Now that the roster is all but set and meaningless hockey is finished, the Toronto Maple Leafs prepare to kick off the regular season Thursday against the Montreal Canadiens.
Before moving on to the start of the 2010-11 campaign, let’s take a look at some of the ups and downs of the Leafs pre-season and what can be taken from the results.
The good , the bad and the Kadri
Everything that could be said has been said about the Kadri saga, but it’s tough to ignore the biggest story in Leafland.
If Ron Wilson stays true to his word and the lineup he iced Saturday against the Detroit Red Wings is the opening day roster, Kadri will start his NHL career in the minors.
But Wilson isn’t too concerned about sending his team’s blue chip prospect to the farm for the meantime.
“We know how good Nazem is going to be, it’s jut being patient and allowing him to develop the best way,” Wilson said after Saturday’s game.
“He’s only three hundred feet away at the other rink if that’s where he starts, but again we haven’t made up our mind about who’s going to be here and who’s not.”
The Leafs 2009 first round pick didn’t live up to expectations at camp, oftentimes looking overwhelmed and unable to produce enough offensively to warrant a spot in the top-six group of forwards.
His lone shining moment came in a game last week against the Ottawa Senators where he scored two goals and added an assist.
Pre-season hockey is a time used for players to get their game legs and for new teammates to develop on-ice chemistry. That was precisely the case for the Leafs first line of Phil Kessel, Kris Versteeg and Tyler Bozak.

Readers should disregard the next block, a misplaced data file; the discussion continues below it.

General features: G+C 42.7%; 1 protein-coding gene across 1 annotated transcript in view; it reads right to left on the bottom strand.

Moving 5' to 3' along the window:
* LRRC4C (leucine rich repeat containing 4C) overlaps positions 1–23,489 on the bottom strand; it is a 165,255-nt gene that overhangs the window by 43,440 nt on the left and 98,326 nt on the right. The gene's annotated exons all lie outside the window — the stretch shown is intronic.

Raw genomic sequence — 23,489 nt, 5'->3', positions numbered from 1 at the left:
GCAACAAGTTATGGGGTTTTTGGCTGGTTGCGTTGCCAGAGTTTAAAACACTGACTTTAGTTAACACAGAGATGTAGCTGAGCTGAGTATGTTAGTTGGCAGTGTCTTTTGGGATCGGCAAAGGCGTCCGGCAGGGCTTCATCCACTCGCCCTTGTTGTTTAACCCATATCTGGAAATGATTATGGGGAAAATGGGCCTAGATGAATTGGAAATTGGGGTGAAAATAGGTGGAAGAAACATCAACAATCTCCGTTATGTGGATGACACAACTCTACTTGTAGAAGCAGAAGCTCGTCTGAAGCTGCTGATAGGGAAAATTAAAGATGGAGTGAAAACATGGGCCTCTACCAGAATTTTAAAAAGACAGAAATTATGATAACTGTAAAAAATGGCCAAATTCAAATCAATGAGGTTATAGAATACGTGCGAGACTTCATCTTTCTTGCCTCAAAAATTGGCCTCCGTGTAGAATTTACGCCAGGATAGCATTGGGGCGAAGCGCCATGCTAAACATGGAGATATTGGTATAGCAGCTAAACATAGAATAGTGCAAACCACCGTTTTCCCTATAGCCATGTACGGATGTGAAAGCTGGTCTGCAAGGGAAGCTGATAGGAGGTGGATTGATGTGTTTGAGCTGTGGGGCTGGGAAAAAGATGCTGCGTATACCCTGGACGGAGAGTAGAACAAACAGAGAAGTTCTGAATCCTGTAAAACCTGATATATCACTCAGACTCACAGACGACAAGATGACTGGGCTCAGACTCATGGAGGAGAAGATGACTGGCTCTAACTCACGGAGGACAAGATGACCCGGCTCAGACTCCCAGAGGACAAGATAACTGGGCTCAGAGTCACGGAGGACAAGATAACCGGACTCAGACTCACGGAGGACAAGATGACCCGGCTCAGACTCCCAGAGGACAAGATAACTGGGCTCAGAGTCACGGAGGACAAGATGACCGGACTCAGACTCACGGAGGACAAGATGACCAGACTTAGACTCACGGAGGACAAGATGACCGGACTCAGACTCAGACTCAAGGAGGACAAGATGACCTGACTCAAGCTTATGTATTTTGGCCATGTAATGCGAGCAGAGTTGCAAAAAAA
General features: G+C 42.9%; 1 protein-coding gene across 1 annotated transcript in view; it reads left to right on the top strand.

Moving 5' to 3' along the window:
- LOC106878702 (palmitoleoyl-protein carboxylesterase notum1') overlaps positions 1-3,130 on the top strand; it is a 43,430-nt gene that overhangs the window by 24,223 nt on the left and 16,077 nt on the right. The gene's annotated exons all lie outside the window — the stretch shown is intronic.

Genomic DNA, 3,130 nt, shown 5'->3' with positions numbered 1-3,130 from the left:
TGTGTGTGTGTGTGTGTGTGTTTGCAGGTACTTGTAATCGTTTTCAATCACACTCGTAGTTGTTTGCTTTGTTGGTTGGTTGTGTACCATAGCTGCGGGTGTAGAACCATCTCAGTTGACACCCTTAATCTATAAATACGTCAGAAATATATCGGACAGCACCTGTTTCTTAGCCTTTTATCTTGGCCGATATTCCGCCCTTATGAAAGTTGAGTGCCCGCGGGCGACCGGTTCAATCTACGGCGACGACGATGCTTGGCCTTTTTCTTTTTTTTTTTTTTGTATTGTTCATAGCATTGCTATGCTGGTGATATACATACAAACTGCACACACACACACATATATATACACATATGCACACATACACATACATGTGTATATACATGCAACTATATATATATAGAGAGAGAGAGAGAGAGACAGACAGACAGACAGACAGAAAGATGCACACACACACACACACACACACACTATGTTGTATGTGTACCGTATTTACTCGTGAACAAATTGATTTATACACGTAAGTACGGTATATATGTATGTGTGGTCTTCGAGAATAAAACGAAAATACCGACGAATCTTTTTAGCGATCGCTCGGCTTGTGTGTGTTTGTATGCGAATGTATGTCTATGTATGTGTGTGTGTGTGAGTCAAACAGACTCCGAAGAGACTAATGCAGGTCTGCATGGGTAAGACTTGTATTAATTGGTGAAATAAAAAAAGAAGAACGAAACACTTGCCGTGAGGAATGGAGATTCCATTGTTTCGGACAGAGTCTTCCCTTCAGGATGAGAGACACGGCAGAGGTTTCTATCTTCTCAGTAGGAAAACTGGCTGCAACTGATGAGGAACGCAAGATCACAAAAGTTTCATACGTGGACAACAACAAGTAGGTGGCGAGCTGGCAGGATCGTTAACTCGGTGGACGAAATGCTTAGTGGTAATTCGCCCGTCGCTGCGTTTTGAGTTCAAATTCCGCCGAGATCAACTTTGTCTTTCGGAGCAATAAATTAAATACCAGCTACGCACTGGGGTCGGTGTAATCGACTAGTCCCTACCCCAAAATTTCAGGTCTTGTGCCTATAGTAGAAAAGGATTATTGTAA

The trio gelled immediately and have produced at a rate expected from a first line, albeit in the preseason against lesser competition.
Phil Kessel had six goals and 10 points in six games while Versteeg picked up seven assists and nine points in the same span. Bozak chipped in for another four points as the team’s top centre.
If Toronto expects to legitimately fight for a playoff spot this year they will need their top line to carry the bulk of the offence.
Battle for third
John Mitchell came into camp widely expected to be in a dog fight with Christian Hanson for a spot on the third or fourth line, and instead seems destined for the Toronto Marlies of the American Hockey League.
Mitchell struggled in his sophomore campaign last year and that play has carried over into exhibition play.
Two players who spent most of their time last season riding the bus in the AHL—Hanson and Tim Brent—have passed Mitchell on the depth chart, playing their way into the NHL.
At the moment Brent seems to have the third-line centre position locked down while Hanson has been anchoring the fourth, although he sat out Saturday’s game with a shoulder injury.
“I like our mix right now,” Wilson said. “I feel comfortable with what you guys would call a third line, with Tim Brent, Colby Armstrong and Fredrik Sjostrom.”
That could all change once the season gets underway, as there will be a lot of hungry Marlies fighting to get back to the big club.
Blue shirts in the press box
Brian Burke has admitted that he prefers to carry an abundance of defencemen, although having the combined salaries of Jeff Finger [$3.5 million] and Brett Lebda [$1.45 million] sitting in the press box is not an ideal situation.
As of now the opening night pairs seem to be set, and having two veterans unable to contribute while making reasonable salaries will need to be ironed out — whether through trade or demotion—as the season progresses.
For now, Leafs management has some roster decisions to make while Wilson and company will be back on the ice Monday practicing with the personnel set to take on the Canadiens opening night.
“It was a different feeling last year, this is an entirely different group of people,” Wilson said in regards to his team’s pre-season performance. “We’re coming out of camp a lot healthier and feeling better about ourselves right now.”